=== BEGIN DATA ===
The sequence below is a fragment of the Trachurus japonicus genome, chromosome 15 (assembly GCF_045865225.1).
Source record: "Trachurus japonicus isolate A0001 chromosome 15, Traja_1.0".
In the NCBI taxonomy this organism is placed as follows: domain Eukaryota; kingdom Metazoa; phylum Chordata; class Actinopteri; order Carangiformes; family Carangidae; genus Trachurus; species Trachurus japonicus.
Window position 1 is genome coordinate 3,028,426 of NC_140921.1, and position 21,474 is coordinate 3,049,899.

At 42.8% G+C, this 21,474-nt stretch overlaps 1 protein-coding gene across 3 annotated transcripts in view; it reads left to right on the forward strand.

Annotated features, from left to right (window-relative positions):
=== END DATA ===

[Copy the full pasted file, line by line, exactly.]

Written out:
The sequence below is a fragment of the Trachurus japonicus genome, chromosome 15 (assembly GCF_045865225.1).
Source record: "Trachurus japonicus isolate A0001 chromosome 15, Traja_1.0".
In the NCBI taxonomy this organism is placed as follows: domain Eukaryota; kingdom Metazoa; phylum Chordata; class Actinopteri; order Carangiformes; family Carangidae; genus Trachurus; species Trachurus japonicus.
Window position 1 is genome coordinate 3,028,426 of NC_140921.1, and position 21,474 is coordinate 3,049,899.

At 42.8% G+C, this 21,474-nt stretch overlaps 1 protein-coding gene across 3 annotated transcripts in view; it reads left to right on the forward strand.

Annotated features, from left to right (window-relative positions):